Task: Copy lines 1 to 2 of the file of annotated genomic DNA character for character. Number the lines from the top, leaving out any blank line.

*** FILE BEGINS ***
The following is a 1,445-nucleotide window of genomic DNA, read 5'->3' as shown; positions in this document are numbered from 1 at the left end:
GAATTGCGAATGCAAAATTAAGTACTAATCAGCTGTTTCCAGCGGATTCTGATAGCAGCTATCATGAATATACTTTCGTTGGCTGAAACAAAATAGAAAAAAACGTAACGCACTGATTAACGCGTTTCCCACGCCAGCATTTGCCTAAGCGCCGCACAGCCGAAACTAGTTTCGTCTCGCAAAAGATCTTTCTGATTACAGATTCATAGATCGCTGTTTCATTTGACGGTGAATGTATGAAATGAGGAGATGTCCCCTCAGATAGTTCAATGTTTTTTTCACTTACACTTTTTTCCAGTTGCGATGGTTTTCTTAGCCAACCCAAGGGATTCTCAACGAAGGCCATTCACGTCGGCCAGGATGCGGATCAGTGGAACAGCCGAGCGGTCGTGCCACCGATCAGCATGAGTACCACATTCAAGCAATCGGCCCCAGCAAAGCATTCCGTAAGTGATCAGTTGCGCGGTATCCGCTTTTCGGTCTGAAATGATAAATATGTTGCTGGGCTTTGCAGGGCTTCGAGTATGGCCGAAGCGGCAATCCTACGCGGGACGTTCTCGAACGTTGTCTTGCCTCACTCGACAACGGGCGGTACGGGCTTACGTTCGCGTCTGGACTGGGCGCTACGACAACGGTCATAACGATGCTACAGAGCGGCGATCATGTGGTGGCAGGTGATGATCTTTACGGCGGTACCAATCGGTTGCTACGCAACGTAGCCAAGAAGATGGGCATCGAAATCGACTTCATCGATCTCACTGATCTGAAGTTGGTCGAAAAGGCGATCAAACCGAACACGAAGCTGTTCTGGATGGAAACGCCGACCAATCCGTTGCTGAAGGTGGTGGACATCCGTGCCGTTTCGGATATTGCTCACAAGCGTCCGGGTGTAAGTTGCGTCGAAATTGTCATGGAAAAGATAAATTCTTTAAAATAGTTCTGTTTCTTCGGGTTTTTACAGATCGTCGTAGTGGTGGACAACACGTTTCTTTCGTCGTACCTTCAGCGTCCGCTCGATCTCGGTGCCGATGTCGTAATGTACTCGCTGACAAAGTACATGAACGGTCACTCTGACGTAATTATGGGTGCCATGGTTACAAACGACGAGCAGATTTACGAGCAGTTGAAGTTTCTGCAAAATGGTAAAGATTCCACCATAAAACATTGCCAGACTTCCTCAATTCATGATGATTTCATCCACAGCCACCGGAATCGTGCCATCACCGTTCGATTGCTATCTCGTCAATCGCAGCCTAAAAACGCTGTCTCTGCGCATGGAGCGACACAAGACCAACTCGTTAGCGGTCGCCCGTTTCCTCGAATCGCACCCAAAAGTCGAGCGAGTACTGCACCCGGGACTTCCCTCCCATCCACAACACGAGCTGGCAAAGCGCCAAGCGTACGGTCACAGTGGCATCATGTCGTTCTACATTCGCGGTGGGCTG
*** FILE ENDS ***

The following is a 1,445-nucleotide window of genomic DNA, read 5'->3' as shown; positions in this document are numbered from 1 at the left end:
GAATTGCGAATGCAAAATTAAGTACTAATCAGCTGTTTCCAGCGGATTCTGATAGCAGCTATCATGAATATACTTTCGTTGGCTGAAACAAAATAGAAAAAAACGTAACGCACTGATTAACGCGTTTCCCACGCCAGCATTTGCCTAAGCGCCGCACAGCCGAAACTAGTTTCGTCTCGCAAAAGATCTTTCTGATTACAGATTCATAGATCGCTGTTTCATTTGACGGTGAATGTATGAAATGAGGAGATGTCCCCTCAGATAGTTCAATGTTTTTTTCACTTACACTTTTTTCCAGTTGCGATGGTTTTCTTAGCCAACCCAAGGGATTCTCAACGAAGGCCATTCACGTCGGCCAGGATGCGGATCAGTGGAACAGCCGAGCGGTCGTGCCACCGATCAGCATGAGTACCACATTCAAGCAATCGGCCCCAGCAAAGCATTCCGTAAGTGATCAGTTGCGCGGTATCCGCTTTTCGGTCTGAAATGATAAATATGTTGCTGGGCTTTGCAGGGCTTCGAGTATGGCCGAAGCGGCAATCCTACGCGGGACGTTCTCGAACGTTGTCTTGCCTCACTCGACAACGGGCGGTACGGGCTTACGTTCGCGTCTGGACTGGGCGCTACGACAACGGTCATAACGATGCTACAGAGCGGCGATCATGTGGTGGCAGGTGATGATCTTTACGGCGGTACCAATCGGTTGCTACGCAACGTAGCCAAGAAGATGGGCATCGAAATCGACTTCATCGATCTCACTGATCTGAAGTTGGTCGAAAAGGCGATCAAACCGAACACGAAGCTGTTCTGGATGGAAACGCCGACCAATCCGTTGCTGAAGGTGGTGGACATCCGTGCCGTTTCGGATATTGCTCACAAGCGTCCGGGTGTAAGTTGCGTCGAAATTGTCATGGAAAAGATAAATTCTTTAAAATAGTTCTGTTTCTTCGGGTTTTTACAGATCGTCGTAGTGGTGGACAACACGTTTCTTTCGTCGTACCTTCAGCGTCCGCTCGATCTCGGTGCCGATGTCGTAATGTACTCGCTGACAAAGTACATGAACGGTCACTCTGACGTAATTATGGGTGCCATGGTTACAAACGACGAGCAGATTTACGAGCAGTTGAAGTTTCTGCAAAATGGTAAAGATTCCACCATAAAACATTGCCAGACTTCCTCAATTCATGATGATTTCATCCACAGCCACCGGAATCGTGCCATCACCGTTCGATTGCTATCTCGTCAATCGCAGCCTAAAAACGCTGTCTCTGCGCATGGAGCGACACAAGACCAACTCGTTAGCGGTCGCCCGTTTCCTCGAATCGCACCCAAAAGTCGAGCGAGTACTGCACCCGGGACTTCCCTCCCATCCACAACACGAGCTGGCAAAGCGCCAAGCGTACGGTCACAGTGGCATCATGTCGTTCTACATTCGCGGTGGGCTG